“Mobile photography is a huge market,” said Taby.

Even the most successful mobile photo-editing app, according to Taby, has less than a tenth of the market. So just because a photo editing app already exists does not mean another shouldn’t be made. Different apps apply to different kinds of users.

Emmi Hintz, a product designer at Aviary, discussed designing for everyday photographers and their needs.

“A popular trend now in photography is everyday users becoming photographers,” she said.

Aviary was built specifically to address this trend.

The first thing to remember is to know your platform. Some users buy devices specifically for how platforms look and perform.

“You want to give users an app that belongs on that platform,” said Hintz.

This is why Aviary’s app icon on an iPhone looks different from the app icon on a Samsung device. Hintz advised designers to be inspired by platform conventions, not restricted. For example, Aviary’s supply shop looks similar to that of the Google Play Store, because it is something that is already familiar to many Google Play users, which, in turn, would make it easier to navigate for Aviary users. Also, try to design for many devices, since different devices have different screen sizes and resolutions. A photo taken on a tablet is different and a bigger size than a photo taken with a Samsung phone.

It also helps designers to know their audience.

“Our goal is to design for everyone,” said Hintz. “From grandparents to young children.”

Terminologies, for example, can be confusing for non-professionals; using simple names that are easier to understand for certain actions is the best way to get users engaged with your product. For example, using “focus” instead of “tilt shift.”

“If users don’t understand your interface, they will leave your app,” Hintz said.

Also, remember to keep it simple.

“If a user doesn’t know how to use your interface in five seconds, it’s way too complicated,” she said.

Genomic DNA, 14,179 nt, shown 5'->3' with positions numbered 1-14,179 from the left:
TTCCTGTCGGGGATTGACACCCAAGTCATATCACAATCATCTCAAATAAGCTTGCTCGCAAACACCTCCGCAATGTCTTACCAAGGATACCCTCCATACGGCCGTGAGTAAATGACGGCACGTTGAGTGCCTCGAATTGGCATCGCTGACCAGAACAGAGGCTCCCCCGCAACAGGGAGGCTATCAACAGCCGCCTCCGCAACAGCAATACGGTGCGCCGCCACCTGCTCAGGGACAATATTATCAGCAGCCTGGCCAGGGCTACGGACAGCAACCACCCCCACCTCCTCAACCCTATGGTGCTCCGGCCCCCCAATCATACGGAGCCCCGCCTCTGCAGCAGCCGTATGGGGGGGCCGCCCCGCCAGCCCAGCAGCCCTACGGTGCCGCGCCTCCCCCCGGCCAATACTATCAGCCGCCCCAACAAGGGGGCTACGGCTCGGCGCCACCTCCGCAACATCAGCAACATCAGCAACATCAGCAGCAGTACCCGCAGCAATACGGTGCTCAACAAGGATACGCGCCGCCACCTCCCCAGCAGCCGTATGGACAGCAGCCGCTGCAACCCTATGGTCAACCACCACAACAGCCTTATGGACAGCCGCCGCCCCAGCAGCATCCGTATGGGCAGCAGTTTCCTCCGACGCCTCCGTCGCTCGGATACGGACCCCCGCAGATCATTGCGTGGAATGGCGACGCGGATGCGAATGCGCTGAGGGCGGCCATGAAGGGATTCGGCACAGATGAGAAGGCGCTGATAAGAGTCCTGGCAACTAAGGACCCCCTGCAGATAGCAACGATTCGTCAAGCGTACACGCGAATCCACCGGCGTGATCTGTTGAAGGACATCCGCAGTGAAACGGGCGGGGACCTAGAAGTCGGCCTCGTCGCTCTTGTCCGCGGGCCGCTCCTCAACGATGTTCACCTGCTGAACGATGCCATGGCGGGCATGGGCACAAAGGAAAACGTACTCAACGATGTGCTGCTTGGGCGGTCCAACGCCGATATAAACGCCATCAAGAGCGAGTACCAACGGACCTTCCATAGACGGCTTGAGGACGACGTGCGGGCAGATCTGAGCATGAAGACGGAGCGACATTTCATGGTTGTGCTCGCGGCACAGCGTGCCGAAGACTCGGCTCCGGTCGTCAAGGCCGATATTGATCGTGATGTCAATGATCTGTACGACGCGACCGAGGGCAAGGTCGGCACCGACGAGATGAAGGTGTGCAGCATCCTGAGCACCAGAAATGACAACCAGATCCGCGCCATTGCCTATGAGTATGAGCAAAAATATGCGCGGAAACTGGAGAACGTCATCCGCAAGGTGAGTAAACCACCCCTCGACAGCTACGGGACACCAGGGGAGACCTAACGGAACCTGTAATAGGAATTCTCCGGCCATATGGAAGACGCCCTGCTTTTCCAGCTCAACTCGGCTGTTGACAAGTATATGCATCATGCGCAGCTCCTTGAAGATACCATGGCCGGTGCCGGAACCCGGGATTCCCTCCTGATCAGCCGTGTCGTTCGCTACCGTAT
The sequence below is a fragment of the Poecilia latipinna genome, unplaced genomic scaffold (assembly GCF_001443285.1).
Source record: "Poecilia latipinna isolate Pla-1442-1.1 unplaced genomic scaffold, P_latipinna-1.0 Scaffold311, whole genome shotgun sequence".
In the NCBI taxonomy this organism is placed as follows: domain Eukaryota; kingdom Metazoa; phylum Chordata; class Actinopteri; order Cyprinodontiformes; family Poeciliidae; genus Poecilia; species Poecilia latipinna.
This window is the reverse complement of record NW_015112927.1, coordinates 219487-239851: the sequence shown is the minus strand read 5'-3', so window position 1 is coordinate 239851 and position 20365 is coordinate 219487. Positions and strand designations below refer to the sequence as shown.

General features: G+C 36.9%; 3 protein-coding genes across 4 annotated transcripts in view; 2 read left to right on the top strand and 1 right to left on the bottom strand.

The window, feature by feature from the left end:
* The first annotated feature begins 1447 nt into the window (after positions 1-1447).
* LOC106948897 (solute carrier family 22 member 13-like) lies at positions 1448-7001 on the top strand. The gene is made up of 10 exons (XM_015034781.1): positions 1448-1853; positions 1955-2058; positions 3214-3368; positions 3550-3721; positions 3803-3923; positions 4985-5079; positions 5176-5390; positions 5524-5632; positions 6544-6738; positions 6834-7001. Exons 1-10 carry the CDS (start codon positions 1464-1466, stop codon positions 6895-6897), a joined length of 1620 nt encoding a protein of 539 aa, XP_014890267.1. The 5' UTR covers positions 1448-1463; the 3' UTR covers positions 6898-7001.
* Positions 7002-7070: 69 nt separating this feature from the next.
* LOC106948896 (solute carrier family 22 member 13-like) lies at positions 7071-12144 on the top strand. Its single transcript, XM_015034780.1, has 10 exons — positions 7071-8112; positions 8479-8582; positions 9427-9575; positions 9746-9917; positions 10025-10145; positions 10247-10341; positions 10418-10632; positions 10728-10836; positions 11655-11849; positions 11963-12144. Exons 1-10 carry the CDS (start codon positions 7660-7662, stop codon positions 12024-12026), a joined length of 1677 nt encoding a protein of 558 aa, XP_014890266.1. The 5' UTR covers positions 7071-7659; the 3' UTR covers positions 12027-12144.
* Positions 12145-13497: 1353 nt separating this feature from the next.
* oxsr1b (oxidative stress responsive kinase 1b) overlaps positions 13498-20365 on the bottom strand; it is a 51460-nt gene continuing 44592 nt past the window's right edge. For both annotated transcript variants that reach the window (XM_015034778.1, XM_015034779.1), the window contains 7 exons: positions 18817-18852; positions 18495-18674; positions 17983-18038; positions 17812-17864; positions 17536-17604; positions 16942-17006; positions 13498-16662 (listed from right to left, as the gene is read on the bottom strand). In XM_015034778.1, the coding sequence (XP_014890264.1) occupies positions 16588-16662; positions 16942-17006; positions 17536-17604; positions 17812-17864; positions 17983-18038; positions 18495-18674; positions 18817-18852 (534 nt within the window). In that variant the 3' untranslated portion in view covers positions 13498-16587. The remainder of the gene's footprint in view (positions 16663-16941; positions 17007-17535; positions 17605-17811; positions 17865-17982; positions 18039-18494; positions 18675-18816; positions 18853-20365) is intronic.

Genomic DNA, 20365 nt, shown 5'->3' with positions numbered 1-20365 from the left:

Be consistent, because consistency allows for growth, especially for photography apps in which the whole focus is on the photo. A consistent format creates unity and less chaos. This was previously an issue with Aviary – the editing scheme is darker than the store, which felt like the two were different apps. They recently re-did them both in darker colors to match.

“When you have a consistent style, it’s way easier to design new features,” said Hintz. “Especially in photography – there’s always new features and new trends.”

Allow users to express themselves.

“Don’t forget to keep it fun,” she added.

Aviary has a meme tool and a draw tool, allowing users to doodle, write text, and create memes. It is important to create content that inspires users.

The last thing to remember is to listen to your users. According to Hintz, many of Aviary’s features were created because of user requests, which they always take into account.

“Just because they might not react to a new feature the way you want, it’s really important to incorporate your feedback into your app,” she said.

The mere existence of these apps show just how far photography has come. It allows mobile photographers the ability to edit and print their photos just like a professional, without the use of heavy equipment, simply the phone in their pocket.

About the author: Caithlin Pena

Caithlin is a recent graduate of Stony Brook University’s School of Journalism.  At  Stony Brook, she wrote for the Stony Brook Press as well as the Statesman.